Africa
Africa is the embodiment of capitalist exploitation. For almost four centuries it has been systematically plundered for its raw materials and human labour. Although the African slave trade dates back to the 7th century with the Muslim conquest of the southern Mediterranean basin, and was also a well-established part of the institutional structure of African society, it never gained any real economic momentum until it came into contact with European traders. 
By the middle of the 17th century capitalism was throwing off the fetters of European feudalism. Britain was at the forefront of that change. The agrarian capitalist of the past few centuries was giving way to the industrial capitalist, and the African slave trade played a leading role in the growth of that embryo.
At the start of the eighteenth century the British trade in slaves was dominated by London-based merchants, but after 1730, Bristol and finally Liverpool saw the majority of slave ships sail from their ports to acquire their human cargo. The returning cargoes were the product of the slaves’ labour: sugar, tobacco and the industrial input – raw cotton. This set in motion a dramatic expansion in intercontinental trade, vital to the development of capitalism. The importation of sugar, tea and tobacco were the foundations of consumer expansion, as was their re-export. As was to a larger extent the production of cotton, which was a significant factor in America's primitive accumulation of capital and their advance towards a capitalist state.
The trade in human labourers thrived until the early nineteenth century. Throughout this period the death knell for slavery was steadily being rung by the growth in wage labour. With slavery the slave is the commodity, with wage labour the labour-power of the worker is the commodity, the buyer of which is the capitalist and the seller is the labourer. The price of that labour-power is the wage paid to the labourer.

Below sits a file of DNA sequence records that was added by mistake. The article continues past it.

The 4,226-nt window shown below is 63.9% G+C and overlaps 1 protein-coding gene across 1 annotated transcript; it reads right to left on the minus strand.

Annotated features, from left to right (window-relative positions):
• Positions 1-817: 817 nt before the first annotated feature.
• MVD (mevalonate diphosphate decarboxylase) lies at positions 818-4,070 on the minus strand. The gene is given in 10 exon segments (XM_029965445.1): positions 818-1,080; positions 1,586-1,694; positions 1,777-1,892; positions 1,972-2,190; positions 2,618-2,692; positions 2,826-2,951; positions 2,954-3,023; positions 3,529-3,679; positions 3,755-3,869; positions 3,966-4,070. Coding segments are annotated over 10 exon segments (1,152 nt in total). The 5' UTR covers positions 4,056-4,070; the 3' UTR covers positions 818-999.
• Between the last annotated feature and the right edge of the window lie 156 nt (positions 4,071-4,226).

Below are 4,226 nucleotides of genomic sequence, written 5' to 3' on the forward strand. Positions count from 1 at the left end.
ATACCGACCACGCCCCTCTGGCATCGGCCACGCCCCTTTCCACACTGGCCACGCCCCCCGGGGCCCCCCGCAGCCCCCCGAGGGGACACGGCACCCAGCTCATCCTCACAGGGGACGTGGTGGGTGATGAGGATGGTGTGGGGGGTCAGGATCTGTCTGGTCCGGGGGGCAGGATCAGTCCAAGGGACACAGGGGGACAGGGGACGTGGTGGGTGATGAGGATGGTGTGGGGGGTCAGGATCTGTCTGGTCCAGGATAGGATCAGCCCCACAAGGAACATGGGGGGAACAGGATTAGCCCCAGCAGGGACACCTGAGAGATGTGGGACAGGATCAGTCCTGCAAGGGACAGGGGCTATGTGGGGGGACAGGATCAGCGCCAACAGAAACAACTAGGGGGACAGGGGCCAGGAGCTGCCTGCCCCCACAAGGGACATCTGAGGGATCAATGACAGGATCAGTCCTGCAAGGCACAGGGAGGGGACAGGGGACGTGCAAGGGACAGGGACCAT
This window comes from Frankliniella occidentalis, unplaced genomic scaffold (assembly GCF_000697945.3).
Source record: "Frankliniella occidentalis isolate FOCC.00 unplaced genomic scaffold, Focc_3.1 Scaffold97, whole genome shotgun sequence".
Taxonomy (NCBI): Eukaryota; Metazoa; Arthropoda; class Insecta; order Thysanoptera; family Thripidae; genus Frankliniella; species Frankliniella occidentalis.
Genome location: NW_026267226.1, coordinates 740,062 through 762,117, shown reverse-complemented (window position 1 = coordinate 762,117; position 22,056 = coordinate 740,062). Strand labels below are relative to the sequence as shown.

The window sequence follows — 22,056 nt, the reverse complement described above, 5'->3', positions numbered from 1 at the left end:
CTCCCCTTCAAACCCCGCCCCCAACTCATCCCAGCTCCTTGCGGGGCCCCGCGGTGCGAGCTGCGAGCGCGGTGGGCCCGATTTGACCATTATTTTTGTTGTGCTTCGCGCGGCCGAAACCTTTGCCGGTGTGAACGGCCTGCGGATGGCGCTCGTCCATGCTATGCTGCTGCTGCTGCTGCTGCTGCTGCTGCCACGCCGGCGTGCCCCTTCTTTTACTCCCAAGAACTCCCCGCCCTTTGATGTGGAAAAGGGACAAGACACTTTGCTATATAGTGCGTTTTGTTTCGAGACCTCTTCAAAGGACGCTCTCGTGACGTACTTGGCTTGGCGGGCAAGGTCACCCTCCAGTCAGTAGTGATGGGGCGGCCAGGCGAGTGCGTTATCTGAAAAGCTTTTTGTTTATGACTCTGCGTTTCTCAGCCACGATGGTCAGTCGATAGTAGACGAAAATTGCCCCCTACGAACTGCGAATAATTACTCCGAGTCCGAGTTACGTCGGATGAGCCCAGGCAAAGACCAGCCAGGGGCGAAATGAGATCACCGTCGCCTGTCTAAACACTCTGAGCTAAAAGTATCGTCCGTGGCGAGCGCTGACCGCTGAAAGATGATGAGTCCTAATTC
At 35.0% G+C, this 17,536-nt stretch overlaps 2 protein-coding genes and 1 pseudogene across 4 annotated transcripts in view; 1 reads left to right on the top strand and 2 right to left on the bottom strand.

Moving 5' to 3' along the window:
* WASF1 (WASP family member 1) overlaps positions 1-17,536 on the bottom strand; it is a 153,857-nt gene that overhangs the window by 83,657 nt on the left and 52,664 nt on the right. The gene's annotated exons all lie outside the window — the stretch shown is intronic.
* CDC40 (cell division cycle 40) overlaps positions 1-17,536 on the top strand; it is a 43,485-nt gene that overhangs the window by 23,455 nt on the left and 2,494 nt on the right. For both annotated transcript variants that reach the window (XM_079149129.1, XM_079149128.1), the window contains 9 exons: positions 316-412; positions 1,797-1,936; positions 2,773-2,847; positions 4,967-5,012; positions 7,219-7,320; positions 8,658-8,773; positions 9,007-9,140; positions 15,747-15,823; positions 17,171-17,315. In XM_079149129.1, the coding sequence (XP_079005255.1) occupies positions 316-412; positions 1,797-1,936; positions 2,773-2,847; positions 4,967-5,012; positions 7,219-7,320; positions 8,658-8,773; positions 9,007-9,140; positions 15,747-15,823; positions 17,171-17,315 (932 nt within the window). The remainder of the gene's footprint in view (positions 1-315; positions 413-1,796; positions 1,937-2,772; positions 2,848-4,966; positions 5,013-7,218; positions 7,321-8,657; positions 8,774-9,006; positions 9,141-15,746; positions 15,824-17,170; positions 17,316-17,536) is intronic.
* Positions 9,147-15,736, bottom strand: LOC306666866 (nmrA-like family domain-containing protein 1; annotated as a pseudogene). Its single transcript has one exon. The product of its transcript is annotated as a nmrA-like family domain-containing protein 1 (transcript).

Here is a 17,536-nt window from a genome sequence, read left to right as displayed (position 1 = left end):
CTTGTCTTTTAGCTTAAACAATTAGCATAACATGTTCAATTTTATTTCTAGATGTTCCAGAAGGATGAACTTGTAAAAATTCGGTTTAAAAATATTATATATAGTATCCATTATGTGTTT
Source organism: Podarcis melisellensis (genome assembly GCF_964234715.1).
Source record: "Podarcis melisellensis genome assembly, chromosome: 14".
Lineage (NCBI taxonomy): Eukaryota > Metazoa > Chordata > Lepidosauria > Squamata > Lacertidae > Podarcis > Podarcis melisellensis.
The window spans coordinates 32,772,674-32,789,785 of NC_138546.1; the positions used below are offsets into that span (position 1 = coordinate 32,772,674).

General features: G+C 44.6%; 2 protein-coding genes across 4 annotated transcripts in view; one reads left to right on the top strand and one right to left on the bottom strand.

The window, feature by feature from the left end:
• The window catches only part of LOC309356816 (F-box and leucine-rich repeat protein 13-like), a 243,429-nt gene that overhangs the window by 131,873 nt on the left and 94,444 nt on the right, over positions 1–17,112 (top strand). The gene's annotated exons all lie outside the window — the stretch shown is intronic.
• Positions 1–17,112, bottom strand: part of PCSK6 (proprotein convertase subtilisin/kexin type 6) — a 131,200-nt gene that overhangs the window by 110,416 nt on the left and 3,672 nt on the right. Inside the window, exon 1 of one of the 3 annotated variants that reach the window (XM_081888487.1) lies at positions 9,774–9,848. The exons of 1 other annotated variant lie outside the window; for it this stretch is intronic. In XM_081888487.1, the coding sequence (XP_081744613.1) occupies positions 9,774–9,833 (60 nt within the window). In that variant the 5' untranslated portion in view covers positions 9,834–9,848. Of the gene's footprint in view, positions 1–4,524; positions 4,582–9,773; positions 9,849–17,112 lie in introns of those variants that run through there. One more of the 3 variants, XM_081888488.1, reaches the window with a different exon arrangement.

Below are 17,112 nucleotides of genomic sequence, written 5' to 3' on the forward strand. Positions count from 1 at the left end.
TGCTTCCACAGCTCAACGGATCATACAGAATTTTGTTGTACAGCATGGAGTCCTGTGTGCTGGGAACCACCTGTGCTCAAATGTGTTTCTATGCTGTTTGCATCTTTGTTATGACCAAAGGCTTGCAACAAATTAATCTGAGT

The emergence and expansion of waged labour was the defining element in the growth of capitalism. Within the space of a few centuries a substantial segment of global society had undergone a transition from one means of feeding, clothing and sheltering itself to another. The trade in African slaves and the concomitant growth in consumer commodities created new capital, new markets, new technology, new mercantile methods, and helped to bring about the exponential growth in waged labour.  However, the conclusion of the legalised trade in African slavery simply led to a new quest for profits. 
Empire
The historian J R Seeley argued in 1883 that “Britain acquired an empire in a fit of absence of mind”. Germany, France, Portugal, Spain, and Belgium must also have been visited by the same malady, and at exactly the same time. Most of Africa was colonised by the European powers by the time of Seeley’s book. New markets and new materials to profit from have to be continually sought. When located they must be protected by the state. That is the logical solution to an economic imperative integral to capitalism. State-backed capitalists and speculators, like Soros, throughout Europe had common aims in the late nineteenth century – expansion into Africa.